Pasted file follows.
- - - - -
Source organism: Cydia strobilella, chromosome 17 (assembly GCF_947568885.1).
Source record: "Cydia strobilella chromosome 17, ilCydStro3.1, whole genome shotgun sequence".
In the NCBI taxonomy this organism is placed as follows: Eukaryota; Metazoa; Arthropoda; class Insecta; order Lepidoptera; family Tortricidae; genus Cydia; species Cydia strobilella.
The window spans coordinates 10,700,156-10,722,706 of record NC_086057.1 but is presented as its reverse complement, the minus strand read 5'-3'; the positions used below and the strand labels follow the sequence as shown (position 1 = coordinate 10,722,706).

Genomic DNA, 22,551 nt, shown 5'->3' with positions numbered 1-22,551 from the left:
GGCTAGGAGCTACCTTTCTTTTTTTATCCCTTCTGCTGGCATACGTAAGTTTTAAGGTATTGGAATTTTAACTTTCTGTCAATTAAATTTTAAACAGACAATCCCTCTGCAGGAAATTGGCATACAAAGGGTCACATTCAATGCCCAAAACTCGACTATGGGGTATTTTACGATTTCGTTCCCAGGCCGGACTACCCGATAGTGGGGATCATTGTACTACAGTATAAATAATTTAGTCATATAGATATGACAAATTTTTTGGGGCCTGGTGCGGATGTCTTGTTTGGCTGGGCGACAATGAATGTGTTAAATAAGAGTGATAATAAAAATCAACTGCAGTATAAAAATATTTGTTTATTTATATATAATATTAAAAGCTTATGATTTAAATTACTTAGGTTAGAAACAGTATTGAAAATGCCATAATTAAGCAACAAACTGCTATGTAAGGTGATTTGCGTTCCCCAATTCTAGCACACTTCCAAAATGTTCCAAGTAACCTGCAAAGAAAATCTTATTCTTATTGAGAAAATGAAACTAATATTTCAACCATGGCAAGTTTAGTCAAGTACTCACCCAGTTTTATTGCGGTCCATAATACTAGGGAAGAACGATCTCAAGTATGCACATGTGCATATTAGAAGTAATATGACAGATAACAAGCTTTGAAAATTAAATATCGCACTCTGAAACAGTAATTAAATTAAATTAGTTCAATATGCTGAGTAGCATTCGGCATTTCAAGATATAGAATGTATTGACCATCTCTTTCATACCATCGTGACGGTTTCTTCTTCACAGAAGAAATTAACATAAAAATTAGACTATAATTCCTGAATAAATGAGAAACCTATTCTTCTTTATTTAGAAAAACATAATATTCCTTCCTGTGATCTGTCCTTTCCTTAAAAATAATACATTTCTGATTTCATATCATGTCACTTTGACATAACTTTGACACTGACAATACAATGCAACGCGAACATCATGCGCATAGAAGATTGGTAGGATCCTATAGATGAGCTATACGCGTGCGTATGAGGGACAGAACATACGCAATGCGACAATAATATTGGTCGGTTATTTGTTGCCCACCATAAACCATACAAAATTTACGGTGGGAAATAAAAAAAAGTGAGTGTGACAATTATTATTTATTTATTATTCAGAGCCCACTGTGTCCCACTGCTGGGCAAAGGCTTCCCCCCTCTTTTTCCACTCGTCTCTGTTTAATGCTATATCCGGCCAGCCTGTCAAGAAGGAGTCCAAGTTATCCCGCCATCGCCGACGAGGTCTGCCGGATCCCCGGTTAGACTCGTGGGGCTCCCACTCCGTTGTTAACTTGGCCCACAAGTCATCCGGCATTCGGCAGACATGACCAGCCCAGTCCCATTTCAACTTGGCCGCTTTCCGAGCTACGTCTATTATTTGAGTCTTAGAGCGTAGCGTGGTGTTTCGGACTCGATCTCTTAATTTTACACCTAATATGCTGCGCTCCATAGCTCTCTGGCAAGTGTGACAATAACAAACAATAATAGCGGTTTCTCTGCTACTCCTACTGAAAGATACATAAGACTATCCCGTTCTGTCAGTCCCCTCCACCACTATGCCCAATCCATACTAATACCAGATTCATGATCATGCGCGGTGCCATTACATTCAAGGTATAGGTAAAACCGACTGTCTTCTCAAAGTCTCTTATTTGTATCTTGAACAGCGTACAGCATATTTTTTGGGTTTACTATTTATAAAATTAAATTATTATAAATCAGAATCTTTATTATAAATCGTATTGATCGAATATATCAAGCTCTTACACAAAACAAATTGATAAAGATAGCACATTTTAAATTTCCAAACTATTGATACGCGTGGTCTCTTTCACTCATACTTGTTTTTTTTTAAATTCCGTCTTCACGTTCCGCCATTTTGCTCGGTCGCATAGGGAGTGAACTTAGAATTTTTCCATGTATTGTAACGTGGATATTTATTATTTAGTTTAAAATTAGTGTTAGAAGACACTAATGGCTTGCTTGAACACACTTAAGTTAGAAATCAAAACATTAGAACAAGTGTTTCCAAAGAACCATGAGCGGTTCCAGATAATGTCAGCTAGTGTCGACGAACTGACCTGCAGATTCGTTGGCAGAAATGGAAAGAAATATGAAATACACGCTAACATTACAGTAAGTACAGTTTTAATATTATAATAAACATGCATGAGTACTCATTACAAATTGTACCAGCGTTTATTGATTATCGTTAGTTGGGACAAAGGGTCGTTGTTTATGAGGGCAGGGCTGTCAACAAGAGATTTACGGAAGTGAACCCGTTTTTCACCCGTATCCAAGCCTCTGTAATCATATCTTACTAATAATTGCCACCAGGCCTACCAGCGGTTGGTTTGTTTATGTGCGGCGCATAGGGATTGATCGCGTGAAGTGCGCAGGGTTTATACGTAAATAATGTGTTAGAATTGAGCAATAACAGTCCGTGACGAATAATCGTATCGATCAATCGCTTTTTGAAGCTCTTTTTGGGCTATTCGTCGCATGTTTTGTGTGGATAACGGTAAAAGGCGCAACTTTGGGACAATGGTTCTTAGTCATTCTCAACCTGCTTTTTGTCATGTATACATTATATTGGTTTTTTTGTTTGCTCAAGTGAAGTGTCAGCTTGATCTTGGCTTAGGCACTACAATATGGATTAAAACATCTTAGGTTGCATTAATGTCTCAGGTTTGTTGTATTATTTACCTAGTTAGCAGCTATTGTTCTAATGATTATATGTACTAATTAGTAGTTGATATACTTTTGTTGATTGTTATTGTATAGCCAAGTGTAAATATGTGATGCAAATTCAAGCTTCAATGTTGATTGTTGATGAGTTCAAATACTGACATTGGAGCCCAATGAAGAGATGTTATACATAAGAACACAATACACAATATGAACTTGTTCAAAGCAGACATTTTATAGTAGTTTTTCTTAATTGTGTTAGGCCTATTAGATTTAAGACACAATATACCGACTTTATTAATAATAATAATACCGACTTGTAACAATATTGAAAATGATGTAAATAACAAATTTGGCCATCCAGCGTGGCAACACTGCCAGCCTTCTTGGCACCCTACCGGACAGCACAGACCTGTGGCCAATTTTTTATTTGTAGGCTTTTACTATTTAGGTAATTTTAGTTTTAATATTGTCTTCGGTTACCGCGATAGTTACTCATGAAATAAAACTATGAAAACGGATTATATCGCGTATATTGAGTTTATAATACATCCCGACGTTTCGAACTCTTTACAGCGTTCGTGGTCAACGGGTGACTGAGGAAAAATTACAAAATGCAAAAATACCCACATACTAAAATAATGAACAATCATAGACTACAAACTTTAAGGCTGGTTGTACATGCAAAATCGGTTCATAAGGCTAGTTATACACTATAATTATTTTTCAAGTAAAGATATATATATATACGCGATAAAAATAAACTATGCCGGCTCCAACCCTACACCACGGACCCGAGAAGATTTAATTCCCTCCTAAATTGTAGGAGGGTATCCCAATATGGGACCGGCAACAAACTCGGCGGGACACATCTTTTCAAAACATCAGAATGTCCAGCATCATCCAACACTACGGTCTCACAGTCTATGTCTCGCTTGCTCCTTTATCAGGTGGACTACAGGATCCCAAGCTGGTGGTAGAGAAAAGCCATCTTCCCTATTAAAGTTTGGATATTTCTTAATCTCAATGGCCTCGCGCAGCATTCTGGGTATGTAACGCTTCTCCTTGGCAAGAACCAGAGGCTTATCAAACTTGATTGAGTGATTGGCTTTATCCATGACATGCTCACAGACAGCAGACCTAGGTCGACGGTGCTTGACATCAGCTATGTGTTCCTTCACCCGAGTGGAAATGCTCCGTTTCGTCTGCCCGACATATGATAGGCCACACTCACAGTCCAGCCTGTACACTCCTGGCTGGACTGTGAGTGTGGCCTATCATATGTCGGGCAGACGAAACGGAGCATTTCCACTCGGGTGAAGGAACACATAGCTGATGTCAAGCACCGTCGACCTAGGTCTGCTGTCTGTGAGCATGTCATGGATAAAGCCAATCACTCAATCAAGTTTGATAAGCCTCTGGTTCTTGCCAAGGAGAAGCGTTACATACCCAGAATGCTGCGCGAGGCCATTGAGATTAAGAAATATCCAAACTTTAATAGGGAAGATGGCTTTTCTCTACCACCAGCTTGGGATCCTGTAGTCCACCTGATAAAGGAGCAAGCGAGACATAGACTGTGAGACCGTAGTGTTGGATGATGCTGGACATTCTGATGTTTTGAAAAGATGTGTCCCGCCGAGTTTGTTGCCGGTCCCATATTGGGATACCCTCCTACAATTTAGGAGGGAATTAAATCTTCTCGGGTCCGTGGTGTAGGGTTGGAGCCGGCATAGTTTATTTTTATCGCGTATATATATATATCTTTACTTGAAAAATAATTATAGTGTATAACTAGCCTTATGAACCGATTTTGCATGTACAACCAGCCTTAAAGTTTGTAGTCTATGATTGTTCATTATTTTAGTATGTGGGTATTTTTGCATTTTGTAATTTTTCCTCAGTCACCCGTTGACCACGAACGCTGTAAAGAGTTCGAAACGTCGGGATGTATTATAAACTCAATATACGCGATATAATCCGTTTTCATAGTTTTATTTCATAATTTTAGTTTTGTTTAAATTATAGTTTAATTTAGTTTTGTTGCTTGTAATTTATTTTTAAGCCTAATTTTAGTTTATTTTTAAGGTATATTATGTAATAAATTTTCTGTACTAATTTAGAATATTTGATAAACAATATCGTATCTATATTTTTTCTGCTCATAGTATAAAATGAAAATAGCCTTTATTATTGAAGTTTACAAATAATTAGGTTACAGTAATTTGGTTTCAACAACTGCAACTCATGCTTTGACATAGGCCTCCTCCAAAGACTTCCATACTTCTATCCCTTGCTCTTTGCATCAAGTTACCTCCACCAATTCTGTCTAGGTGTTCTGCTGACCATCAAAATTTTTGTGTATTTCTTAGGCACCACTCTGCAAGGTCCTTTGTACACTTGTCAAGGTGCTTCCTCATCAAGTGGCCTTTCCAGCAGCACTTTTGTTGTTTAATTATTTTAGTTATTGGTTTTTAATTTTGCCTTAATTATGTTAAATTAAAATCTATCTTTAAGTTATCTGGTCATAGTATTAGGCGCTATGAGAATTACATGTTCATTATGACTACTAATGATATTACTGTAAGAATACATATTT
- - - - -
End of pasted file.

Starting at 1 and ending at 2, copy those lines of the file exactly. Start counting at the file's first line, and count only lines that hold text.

Source organism: Cydia strobilella, chromosome 17 (assembly GCF_947568885.1).
Source record: "Cydia strobilella chromosome 17, ilCydStro3.1, whole genome shotgun sequence".